Mumbai, Oct 22: Mumbai Film Mart (MFM) has earned appreciation for providing a platform to aspiring filmmakers to present their under-production or completed films to international buyers and festival programmers, but it also poses challenges to independent filmmakers.
Bhaskar Hazarika, currently working on an under-production Assamese supernatural thriller, said MFF logically makes sense.
"I think it's a logical idea because somebody is looking to sell something and somebody has come all the way from China to buy it," Bhaskar said.
He, however, says there are few challenges as well.
"While dealing with international buyers, we have to deal with stereotypes. Somebody from Europe would only want a 'Slumdog Millionaire' type of films. Any other film they may not be very keen on even showing interest in. This is the reflection of stereotypes of Indian industry and it needs to be broken," he said.
"On the contrary, if you're lucky, then you may find a buyer," he added.
MFM, a subsidiary of the ongoing Mumbai Film Festival (MFF), launched two initiatives - The Filmy Room and India Project Room - this year.
Six completed Indian films "Hunterrrrr", "Haraamkhor", "The Unseen Sequence", "Placebo", "Ilai" and "Albert Pinto KO Gussa Kyun Aata Hain" were screened as part of the India Project Room section.
Besides completed films, several under-production films were also presented. While some filmmakers showed rushes of their films, others used the opportunity to network.
Director Harshavardhan Kulkarni feels the overall experience was good, but he is still awaiting feedback on "Hunterrrrr".
"It was a good platform for filmmakers to pitch their films. I couldn't make it to the mart, but my partner, who was present on my behalf, told me that it was good. We are awaiting the feedback on our film, which was screened at the mart. I'm hoping to get in touch with all those who have watched our film," Harshavardhan told IANS.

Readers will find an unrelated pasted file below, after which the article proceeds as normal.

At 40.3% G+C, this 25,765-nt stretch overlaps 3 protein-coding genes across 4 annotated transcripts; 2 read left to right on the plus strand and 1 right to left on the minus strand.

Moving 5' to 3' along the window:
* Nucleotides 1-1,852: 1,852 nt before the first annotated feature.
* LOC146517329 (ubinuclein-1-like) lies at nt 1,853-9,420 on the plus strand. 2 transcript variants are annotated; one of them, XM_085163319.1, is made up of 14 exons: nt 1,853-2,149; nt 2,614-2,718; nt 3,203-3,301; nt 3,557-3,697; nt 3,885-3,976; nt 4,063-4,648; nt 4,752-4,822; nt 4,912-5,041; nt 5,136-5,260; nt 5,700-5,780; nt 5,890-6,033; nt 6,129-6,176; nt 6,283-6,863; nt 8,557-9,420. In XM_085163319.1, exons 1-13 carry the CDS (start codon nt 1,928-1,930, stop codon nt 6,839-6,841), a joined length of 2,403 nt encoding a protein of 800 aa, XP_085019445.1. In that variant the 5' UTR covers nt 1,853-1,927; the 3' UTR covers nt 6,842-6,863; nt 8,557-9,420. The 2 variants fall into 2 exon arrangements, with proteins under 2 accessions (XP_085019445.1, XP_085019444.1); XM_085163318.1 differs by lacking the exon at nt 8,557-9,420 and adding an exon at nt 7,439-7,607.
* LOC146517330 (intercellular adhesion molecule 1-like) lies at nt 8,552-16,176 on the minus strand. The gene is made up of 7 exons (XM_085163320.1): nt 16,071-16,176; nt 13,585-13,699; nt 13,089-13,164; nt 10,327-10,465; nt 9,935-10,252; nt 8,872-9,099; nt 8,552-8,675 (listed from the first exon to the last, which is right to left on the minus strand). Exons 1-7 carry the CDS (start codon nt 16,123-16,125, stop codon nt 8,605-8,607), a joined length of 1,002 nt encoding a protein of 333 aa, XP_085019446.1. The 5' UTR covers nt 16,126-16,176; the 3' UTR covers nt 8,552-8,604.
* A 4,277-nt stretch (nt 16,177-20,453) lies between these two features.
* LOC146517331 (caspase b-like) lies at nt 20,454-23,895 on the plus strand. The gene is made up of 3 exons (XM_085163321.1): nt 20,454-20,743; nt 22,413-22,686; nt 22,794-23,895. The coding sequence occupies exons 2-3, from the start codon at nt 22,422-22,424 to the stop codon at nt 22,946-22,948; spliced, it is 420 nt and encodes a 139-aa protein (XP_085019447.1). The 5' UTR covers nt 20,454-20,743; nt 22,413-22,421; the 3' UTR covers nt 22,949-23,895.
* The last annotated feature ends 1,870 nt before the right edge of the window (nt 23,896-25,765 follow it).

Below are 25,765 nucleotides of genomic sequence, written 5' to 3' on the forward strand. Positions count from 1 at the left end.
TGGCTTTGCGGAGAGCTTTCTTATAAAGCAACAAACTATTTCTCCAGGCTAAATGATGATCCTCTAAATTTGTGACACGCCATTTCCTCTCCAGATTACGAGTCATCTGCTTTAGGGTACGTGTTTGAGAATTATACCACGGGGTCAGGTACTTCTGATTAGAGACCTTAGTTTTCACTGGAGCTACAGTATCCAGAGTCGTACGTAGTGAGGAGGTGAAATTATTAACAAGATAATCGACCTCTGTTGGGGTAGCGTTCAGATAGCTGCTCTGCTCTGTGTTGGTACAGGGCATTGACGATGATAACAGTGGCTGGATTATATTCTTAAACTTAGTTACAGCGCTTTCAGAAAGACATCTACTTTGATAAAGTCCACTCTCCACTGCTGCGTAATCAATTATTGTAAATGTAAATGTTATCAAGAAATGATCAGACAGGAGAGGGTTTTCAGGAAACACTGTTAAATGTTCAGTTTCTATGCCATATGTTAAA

Anurag Mishra, director of "Ride", a supernatural travel thriller, has got response on his work.
"I basically came to MFF to understand film business and how to pitch because I have a slightly odd and unique film. It's been an interesting experience as I received good feedback in terms of things I need to look into my film," Anurag told IANS.
"It also gave me a sense of whether what I was trying to achieve is actually getting across. Since I'm focusing on an international audience, I was interested in meeting a lot of film festival folks. From that perspective, it's been good because there are people here from Cannes and Rotterdam," added Mishra.
Over 40 other films were presented to the Mart patrons through the Filmy Room initiative. Some of the other films included "Mohan Mutton", "Yahaan Sabki Lagi Hain" and "Barefoot to Goa".
"I think on the whole it has been a very good experience. I didn't really pitch my film because it's still not made and many are not keen to interact without seeing the final output," said Bhaskar.